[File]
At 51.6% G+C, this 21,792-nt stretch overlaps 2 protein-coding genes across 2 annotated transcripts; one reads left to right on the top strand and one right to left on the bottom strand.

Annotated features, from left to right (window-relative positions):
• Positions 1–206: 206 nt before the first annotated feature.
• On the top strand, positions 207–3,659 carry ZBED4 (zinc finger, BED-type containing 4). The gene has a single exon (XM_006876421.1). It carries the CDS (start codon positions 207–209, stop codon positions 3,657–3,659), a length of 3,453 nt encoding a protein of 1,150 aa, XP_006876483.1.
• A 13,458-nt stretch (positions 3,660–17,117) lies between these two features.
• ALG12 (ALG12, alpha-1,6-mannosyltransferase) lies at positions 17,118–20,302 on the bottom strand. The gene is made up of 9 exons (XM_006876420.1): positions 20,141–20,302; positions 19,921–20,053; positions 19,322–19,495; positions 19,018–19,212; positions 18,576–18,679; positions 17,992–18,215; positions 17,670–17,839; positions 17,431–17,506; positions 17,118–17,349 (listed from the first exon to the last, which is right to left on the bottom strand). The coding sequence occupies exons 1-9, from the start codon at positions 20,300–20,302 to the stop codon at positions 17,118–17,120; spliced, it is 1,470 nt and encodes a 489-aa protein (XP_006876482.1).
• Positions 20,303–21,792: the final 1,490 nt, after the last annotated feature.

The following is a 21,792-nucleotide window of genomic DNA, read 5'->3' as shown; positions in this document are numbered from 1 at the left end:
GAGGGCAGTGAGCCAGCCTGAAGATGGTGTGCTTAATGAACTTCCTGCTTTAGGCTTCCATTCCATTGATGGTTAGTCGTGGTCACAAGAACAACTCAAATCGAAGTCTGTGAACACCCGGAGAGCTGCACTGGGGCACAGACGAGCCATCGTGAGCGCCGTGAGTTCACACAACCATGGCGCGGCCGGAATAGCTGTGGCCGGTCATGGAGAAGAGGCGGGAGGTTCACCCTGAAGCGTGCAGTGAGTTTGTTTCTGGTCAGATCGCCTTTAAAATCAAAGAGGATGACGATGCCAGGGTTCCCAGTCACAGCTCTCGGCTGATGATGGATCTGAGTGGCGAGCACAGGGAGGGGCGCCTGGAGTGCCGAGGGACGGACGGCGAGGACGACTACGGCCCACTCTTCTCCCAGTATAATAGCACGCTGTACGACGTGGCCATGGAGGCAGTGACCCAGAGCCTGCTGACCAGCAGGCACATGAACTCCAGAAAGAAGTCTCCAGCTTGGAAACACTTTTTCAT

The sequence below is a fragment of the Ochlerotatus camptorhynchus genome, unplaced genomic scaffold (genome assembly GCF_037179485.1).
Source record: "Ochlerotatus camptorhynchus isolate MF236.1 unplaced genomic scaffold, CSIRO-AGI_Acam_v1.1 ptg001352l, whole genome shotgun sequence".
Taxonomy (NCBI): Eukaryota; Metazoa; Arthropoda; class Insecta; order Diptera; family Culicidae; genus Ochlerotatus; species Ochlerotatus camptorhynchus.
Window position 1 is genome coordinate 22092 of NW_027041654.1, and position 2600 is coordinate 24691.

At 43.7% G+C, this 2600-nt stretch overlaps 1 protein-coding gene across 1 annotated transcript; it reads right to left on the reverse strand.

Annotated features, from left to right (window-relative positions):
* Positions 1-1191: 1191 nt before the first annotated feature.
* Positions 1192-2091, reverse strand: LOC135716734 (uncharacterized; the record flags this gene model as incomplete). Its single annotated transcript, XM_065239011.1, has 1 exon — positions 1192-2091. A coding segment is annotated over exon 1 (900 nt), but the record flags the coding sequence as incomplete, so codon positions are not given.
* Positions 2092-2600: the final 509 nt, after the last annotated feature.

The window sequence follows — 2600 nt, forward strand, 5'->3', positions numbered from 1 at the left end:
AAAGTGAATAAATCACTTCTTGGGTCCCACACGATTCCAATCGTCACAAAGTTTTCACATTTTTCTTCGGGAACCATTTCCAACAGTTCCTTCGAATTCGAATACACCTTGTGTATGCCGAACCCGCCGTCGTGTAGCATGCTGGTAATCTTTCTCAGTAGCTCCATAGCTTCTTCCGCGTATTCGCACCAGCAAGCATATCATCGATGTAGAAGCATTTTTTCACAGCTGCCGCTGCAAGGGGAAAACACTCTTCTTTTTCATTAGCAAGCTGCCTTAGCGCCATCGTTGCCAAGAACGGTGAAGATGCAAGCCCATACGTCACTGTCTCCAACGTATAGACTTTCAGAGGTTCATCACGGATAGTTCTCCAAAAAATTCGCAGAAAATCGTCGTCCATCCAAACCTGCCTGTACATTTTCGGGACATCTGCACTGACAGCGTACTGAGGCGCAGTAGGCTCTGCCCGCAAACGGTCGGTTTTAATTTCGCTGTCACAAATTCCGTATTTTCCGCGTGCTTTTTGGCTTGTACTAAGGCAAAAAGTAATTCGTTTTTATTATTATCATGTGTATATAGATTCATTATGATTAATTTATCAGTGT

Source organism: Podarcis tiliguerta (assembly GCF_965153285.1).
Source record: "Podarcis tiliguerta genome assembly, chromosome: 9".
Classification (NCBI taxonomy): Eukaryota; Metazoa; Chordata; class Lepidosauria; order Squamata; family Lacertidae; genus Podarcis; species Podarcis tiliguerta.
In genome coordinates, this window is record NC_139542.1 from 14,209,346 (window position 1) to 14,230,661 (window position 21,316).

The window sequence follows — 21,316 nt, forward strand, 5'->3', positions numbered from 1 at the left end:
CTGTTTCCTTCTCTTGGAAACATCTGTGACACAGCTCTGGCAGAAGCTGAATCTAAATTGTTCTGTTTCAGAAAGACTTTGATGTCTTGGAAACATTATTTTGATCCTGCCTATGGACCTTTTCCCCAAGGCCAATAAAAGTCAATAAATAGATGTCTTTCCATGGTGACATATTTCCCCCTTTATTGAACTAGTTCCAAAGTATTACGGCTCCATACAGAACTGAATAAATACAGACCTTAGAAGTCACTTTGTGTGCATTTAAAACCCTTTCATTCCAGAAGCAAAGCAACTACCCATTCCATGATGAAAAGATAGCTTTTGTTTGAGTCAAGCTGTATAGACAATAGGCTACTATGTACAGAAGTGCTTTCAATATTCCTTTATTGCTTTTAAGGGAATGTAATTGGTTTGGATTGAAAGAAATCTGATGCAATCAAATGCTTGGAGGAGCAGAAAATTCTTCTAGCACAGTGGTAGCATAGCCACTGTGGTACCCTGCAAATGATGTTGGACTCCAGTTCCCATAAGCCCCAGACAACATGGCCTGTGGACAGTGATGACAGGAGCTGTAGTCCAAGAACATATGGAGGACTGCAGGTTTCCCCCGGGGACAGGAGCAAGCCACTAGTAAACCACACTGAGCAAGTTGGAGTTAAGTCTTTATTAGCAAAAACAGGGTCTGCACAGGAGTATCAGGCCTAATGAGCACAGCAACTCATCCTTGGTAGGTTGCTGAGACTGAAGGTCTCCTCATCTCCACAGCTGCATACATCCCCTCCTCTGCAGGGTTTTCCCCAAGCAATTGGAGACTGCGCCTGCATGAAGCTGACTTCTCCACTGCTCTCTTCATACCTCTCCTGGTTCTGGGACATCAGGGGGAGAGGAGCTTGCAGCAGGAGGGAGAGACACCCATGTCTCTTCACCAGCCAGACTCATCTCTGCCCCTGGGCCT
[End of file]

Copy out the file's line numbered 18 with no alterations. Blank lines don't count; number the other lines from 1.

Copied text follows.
* Positions 2092-2600: the final 509 nt, after the last annotated feature.